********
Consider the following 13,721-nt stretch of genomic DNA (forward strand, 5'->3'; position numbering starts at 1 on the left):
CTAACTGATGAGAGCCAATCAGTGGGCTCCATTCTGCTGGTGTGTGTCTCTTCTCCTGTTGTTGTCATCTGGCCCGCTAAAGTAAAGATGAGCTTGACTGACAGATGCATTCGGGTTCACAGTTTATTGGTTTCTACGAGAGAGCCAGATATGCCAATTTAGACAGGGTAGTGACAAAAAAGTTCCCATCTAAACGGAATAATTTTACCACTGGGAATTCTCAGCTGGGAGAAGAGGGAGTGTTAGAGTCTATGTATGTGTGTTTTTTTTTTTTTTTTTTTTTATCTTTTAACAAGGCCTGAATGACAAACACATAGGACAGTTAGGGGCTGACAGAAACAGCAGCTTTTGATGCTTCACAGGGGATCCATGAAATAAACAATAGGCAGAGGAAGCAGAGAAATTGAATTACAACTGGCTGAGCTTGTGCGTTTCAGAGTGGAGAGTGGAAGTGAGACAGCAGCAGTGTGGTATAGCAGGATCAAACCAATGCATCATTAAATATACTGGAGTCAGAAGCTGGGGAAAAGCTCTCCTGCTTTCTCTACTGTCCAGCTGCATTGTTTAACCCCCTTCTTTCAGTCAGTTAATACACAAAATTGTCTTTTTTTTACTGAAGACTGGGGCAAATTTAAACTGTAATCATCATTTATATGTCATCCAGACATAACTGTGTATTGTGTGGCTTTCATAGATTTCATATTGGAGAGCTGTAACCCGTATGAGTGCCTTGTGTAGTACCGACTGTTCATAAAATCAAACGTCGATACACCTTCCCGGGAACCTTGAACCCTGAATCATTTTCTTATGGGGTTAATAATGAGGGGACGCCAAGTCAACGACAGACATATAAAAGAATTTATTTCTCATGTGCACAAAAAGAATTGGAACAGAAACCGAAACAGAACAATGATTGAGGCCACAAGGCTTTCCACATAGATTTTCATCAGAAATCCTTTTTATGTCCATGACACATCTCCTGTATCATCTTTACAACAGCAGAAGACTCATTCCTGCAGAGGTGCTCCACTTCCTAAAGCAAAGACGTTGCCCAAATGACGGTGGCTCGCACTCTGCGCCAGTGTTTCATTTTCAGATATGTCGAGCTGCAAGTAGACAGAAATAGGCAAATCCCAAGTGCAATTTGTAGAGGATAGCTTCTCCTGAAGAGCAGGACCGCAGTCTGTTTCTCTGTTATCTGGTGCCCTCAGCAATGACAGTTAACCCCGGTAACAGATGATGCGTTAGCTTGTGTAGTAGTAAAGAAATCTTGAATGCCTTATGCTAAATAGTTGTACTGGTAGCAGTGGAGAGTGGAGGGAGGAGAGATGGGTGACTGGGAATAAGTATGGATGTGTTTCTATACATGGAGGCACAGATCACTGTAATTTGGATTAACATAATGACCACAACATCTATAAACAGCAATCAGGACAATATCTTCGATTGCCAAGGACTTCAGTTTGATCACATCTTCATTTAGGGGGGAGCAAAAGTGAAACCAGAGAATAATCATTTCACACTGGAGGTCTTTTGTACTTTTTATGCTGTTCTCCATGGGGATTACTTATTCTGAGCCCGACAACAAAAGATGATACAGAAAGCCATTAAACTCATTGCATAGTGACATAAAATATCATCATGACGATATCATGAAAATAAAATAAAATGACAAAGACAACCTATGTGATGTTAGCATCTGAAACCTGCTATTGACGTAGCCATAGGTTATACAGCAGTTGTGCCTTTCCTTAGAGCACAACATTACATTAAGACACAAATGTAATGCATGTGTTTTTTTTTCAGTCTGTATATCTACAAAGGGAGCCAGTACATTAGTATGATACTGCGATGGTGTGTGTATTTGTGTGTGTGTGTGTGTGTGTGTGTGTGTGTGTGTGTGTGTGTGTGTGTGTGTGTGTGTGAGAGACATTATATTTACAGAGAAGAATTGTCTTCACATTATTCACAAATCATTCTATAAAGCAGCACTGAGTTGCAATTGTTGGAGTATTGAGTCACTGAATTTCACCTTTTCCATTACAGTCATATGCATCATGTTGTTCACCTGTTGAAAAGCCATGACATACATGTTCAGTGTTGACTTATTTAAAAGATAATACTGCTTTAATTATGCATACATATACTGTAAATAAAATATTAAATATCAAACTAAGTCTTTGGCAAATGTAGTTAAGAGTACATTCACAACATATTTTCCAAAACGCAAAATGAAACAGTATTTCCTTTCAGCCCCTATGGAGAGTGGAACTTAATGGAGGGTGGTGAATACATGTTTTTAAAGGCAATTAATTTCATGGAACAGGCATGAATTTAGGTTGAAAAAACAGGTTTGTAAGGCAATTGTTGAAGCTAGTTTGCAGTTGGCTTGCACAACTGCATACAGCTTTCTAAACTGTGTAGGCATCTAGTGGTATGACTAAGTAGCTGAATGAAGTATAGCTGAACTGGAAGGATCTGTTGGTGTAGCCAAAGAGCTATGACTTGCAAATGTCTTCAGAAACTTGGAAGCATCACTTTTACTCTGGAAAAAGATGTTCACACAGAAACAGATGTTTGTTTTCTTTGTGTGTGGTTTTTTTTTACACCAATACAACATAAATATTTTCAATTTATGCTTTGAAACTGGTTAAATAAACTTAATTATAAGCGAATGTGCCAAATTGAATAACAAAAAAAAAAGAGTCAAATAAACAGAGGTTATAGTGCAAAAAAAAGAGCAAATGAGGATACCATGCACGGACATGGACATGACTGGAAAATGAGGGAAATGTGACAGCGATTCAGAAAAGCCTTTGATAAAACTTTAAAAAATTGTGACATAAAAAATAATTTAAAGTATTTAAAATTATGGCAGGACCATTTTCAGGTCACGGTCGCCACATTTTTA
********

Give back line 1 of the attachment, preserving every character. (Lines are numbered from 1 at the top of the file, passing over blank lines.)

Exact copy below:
Consider the following 13,721-nt stretch of genomic DNA (forward strand, 5'->3'; position numbering starts at 1 on the left):